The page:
Types of stencils finishing and their durability
Currently, the market is dominated by two types of stencil coatings: single-layer (phosphate) and polymer (FPN).
A single-layer finish (also known as wipe-on coatings, referring to the way they are created with wetted wipes) is applied only to the surface of the film, but not inside the apertures. According to Rodney Wade of the US FCT division, this type of coating usually does not last very long, and in some cases, it degrades really quickly. Since the coating does not cover the wall of the aperture, it does not facilitate the flow of paste through the openings and reduces the flow of paste volume. However, this type of stencil finish has a positive effect on reducing the necessary frequency of cleaning the underside of the stencil, reducing the number of bridges, and creating more regular deposits.
Going into a little more detail about how they are made, the two types of stencil finish described are also called phosphate (single-layer) and fluoropolymer (FPN) nanocoatings.
Phosphate coatings are based on the monolayer self-assembly (SAM) technology. Phosphate coatings are very thin, in fact, they form a layer 1 particle thick, and are invisible on the template. FPN coatings are approximately 1,000 times thicker than phosphate coatings, forming a polymeric structure (figure below). FPN and coatings typically have an added dye, making them easy to spot on the stencil.
Some FPN coatings also have a fluorescent matrix added to allow optical inspection of the aperture walls.
In the case of polymer-type coatings, the quality of its application to the template sheet is as important or even more important than the type of coating itself. The key to obtaining the best coating is uniform coverage of the stencil surfaces and apertures.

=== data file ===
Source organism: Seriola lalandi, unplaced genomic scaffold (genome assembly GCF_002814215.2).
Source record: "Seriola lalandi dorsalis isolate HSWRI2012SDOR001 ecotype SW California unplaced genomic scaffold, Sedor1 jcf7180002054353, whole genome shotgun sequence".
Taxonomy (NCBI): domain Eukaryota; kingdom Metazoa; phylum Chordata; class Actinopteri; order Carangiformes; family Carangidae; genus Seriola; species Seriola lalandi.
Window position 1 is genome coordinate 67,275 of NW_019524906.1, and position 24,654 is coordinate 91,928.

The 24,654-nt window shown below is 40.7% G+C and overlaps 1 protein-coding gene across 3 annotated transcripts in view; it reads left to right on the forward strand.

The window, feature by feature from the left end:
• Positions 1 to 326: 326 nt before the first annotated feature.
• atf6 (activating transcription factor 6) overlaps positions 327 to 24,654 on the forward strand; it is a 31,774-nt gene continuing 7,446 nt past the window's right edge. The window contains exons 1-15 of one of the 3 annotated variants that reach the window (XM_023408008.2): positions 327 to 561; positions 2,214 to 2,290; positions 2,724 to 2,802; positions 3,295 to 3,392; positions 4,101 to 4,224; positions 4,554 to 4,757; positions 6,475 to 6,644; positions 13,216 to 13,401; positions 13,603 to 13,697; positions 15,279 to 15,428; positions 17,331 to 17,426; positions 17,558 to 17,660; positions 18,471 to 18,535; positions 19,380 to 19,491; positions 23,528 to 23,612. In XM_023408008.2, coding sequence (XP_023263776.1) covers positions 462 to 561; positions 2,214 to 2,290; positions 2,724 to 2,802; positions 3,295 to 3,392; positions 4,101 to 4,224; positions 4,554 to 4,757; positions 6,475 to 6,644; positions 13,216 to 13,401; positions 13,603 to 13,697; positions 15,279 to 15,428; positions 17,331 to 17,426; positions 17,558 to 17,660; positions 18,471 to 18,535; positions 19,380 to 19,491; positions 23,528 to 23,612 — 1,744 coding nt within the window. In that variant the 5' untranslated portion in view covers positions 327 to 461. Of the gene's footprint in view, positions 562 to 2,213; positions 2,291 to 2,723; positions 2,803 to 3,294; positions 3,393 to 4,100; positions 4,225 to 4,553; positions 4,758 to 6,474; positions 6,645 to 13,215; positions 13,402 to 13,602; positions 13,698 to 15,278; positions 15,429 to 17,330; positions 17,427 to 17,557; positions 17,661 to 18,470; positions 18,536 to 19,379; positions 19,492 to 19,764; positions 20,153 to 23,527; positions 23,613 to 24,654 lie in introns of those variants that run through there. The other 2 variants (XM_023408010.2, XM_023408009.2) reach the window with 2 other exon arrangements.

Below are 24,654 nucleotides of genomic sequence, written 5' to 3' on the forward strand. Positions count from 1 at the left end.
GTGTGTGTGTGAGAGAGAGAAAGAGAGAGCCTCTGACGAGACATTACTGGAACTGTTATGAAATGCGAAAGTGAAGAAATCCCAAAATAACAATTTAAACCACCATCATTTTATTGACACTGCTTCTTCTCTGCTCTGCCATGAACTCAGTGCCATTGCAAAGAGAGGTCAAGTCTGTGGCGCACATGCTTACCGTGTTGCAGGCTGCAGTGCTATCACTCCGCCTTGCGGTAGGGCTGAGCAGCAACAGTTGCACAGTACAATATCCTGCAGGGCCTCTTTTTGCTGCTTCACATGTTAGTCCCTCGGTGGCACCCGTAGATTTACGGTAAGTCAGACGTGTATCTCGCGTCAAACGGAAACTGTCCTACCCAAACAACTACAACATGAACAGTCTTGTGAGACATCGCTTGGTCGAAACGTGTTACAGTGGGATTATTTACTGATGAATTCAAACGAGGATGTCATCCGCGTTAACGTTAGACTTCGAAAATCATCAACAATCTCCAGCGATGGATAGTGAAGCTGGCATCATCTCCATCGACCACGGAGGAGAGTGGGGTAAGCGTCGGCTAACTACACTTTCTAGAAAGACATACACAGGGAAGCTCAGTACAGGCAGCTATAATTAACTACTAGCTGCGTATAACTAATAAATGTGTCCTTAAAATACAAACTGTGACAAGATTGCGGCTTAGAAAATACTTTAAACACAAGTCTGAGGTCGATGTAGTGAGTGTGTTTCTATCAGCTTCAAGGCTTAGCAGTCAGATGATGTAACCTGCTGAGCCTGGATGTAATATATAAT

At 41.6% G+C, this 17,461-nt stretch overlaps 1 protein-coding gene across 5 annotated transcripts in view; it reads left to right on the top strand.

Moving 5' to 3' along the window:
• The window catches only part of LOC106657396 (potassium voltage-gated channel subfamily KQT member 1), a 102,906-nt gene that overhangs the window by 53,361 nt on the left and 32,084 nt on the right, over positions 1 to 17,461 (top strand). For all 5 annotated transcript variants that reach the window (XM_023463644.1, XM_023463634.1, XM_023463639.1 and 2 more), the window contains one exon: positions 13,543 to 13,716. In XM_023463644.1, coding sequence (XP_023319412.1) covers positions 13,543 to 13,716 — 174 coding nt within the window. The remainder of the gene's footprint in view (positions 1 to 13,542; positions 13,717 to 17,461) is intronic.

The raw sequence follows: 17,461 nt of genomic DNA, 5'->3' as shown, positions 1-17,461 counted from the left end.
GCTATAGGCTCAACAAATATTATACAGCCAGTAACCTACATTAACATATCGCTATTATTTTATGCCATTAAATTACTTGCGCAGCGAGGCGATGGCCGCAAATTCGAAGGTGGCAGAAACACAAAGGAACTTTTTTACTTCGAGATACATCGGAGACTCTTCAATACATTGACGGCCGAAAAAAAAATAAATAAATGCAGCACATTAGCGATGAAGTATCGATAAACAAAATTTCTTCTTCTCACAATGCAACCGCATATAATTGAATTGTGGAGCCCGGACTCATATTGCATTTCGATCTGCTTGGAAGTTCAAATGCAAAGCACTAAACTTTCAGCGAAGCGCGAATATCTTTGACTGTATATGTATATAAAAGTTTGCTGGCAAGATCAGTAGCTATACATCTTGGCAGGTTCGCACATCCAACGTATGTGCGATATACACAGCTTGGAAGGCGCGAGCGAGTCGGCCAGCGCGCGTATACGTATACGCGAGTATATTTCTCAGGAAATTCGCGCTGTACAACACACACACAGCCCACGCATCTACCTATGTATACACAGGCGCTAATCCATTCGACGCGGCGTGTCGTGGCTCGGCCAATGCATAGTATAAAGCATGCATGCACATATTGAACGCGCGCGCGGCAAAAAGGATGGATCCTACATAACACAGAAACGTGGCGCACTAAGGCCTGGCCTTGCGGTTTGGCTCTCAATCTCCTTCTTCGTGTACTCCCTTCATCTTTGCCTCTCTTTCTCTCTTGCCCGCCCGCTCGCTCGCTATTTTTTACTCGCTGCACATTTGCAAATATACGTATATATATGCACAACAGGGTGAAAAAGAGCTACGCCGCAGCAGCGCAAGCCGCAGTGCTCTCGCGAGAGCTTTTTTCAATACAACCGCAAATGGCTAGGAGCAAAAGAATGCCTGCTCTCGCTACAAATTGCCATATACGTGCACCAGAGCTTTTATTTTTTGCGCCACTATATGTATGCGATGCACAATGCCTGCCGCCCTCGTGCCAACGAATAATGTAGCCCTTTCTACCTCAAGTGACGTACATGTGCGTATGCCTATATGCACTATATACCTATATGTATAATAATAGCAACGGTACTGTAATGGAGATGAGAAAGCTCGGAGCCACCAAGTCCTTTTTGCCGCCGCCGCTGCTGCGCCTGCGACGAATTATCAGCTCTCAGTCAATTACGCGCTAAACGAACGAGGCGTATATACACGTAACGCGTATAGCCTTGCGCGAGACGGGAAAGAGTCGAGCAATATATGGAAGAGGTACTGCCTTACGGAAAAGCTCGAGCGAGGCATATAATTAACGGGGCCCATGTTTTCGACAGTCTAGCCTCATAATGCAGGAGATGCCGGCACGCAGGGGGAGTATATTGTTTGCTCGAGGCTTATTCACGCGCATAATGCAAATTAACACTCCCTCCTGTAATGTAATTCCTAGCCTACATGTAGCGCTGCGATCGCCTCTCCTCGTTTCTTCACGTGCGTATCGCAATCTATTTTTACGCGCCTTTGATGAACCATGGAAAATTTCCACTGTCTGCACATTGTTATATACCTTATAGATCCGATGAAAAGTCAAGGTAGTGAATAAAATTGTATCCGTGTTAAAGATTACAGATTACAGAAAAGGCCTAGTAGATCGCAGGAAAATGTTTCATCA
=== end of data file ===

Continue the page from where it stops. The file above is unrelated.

Polymer-type coatings are cross-linked, thanks to which they constitute a much more durable layer, extending the life of the template. This type of coating provides better paste transfer efficiency, better release, reduces the frequency of wiping the underside of the template, creates deposits with a better profile, and reduces the number of bridges. While single-layer coatings are usually clear, the dye can easily be added to polymer coatings, making it easier for operators to see the coating and visually inspect that the coating has not degraded over time.
As already mentioned, the thickness of the coating varies depending on the type of coating but also depending on the supplier. Typically, the thickness of the monolayer finish is 2-4 nm, while the polymer coating is 1-4 microns for polymer-type coatings. Some people are concerned that a thicker coating changes the aperture area ratio, which is usually determined without taking into account the finish layer and changes too much when a thicker layer is used.
There are several ways to measure the thickness of coatings, but doing this in-house is not easy and can be costly. The easiest way to check if the coating is still effective is to take a permanent marker and try to draw anything on the coated area: the ink should be ball-shaped and should be easily wiped off with a cloth. Note, however, that this simplest test only tells you whether the surface tension in this area is good or bad, not whether the coating is still on the sides of the aperture.